Join jaguars.com Senior Editor Vic Ketchman as he tackles the fans' tough questions.
John from Green Cove Springs, FL:
In the trade for Justin Smiley, do we pick up his remaining contract?
Vic: It appears he has restructured his contract.
Andrew from Jacksonville:
Does the new Supreme Court ruling mean the Jaguars no longer get part of the profit from every Tebow jersey sold?
Vic: No, it does not. The split of the jersey money is per an agreement between the 32 teams in the league and, at this time, I don't see any indication of a team threatening to halt the agreement. The Supreme Court ruling has no impact on how you operate in-house, only as you conduct business with the outside world.
Kevin from Jacksonville Beach, FL:
Gene has signed a couple of previously-injured players this offseason (Kampman and Smiley) and we have some guys recovering that are already on the roster. Do you think we have the roster depth to handle it if these players are re-injured during the season?
Vic: I wouldn't describe the Jaguars' roster as deep. I would describe it as in reconstruction.
David from Atlanta, GA:
I am a huge Atlanta Braves fan and I go to a lot of their games. I pay $10 for parking and $9 for a game ticket in the nosebleeds. Their payroll is $84,423,666. The Jaguars payroll last year was around $95 million. The Jaguars stadium is about 1.5-2 times the size of Turner Field, but the Jaguars have 10 times fewer games to make the revenue. Adjusting for the difference in payroll, the average nosebleed ticket to a Jaguars game should be around $65 to $70. That's all based on the low price of the Atlanta tickets, and I know there's a lot more to it, such as premium seats, club seats, etc. I just thought you'd be interested to know the math.
Vic: Thanks for doing the math. That was a great lesson in comparable economics. By the way, the Jaguars' cheap seat, so to speak, is $40, which is an unbelievably affordable price to watch a game in the world's premier professional sports league.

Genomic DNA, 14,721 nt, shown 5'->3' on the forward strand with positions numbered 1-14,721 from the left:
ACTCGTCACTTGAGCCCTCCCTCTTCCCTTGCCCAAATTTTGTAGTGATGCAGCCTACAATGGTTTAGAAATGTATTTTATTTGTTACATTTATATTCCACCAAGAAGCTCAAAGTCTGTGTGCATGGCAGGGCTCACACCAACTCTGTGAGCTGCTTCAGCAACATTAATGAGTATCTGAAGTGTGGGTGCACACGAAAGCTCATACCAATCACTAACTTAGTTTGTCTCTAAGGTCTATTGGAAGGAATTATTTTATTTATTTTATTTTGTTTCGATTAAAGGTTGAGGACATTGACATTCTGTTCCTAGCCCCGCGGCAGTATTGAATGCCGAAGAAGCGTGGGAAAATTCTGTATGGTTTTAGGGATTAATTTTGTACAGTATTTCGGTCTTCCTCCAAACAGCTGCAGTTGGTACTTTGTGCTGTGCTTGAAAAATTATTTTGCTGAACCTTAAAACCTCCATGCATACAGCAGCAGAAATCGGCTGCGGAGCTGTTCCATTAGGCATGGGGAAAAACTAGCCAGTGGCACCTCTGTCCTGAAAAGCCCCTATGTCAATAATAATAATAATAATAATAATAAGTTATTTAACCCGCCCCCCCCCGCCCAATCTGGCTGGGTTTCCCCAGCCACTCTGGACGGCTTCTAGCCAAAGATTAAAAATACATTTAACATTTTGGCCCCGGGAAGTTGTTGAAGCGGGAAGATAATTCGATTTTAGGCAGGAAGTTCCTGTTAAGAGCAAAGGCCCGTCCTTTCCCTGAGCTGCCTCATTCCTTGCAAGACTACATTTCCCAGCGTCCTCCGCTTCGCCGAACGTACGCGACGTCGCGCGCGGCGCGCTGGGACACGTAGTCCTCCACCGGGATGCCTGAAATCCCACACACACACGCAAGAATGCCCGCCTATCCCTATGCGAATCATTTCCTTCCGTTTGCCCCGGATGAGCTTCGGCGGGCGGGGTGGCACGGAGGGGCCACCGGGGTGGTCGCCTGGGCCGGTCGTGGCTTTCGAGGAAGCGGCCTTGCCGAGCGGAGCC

Kenney from Jacksonville:
If attendance rises, will the tarps come off or was that the point of no return?
Vic: Forget about tarps coming off. Please understand the severity of this situation. We're less than two months away from the start of the preseason and there are still 13,878 unsold seats in the general bowl. We're moving into the fourth quarter, folks. We're comin' up on crunch time. I can't stress enough the importance of filling this stadium this season. In my opinion, it is the number one issue for this team and this town. You want expectations? Expect to sell out this stadium.
James from Tallahassee, FL:
What does it mean that we traded away a conditional seventh-round pick?
Vic: It means that if the conditions of the trade are satisfied, a seventh-round pick will be the compensation. What might the conditions be? They could be as simple as making the final roster or playing in a certain number of games.
Brendan from Yulee, FL:
Have there been any players from the UFL or AFL that have been good enough to get into the NFL and succeed?
Vic: Kurt Warner played for the Iowa Barnstormers of the arena league.
Cody from Seattle, WA:
Would the words "cautiously optimistic" fit the way you feel about the Jags at this point?
Vic: Yeah, they would, but those aren't the words I would use to describe my view of the Jaguars. The words I would use are "resigned patience."
Bill from Lancaster, PA:
What is your opinion of the 2014 Super Bowl being awarded to New York?
Vic: Pete Rozelle's idea was to play the game at a warm-weather, neutral site, and I've always believed that was the way to go. One of the problems we've run into in recent years is the loss of neutral sites. You're just not going to play the Super Bowl any more in places such as Tulane Stadium and Rice Stadium; the game is just too big to be played in stadiums that don't offer the finest in state-of-the-art amenities and, of course, no stadiums offer more in the way of amenities than the stadiums of the NFL. In my opinion, playing the game in NFL stadiums is more of a potential problem than the threat of bad weather from playing the game in a cold-weather city. I covered Super Bowl IX and the weather was horrible. How did everybody like the rain in Miami a few years ago? Was that a fun experience? The idea of a team playing on its home field in the Super Bowl is outrageous, in my opinion, but it's almost certain to happen. So, if we're willing to accept that inevitability, why not play the game in bad weather, too?
Ryan from Columbia, SC:
I have made it official. I took off the old Gator tag on the front of my car and replaced it with a shiny, new Jaguars tag. I choose pro football and I'm sick of all of the divisiveness a good portion of Gator fans try to stir among the Jaguars fan base. On a side note, do you really know Snoop?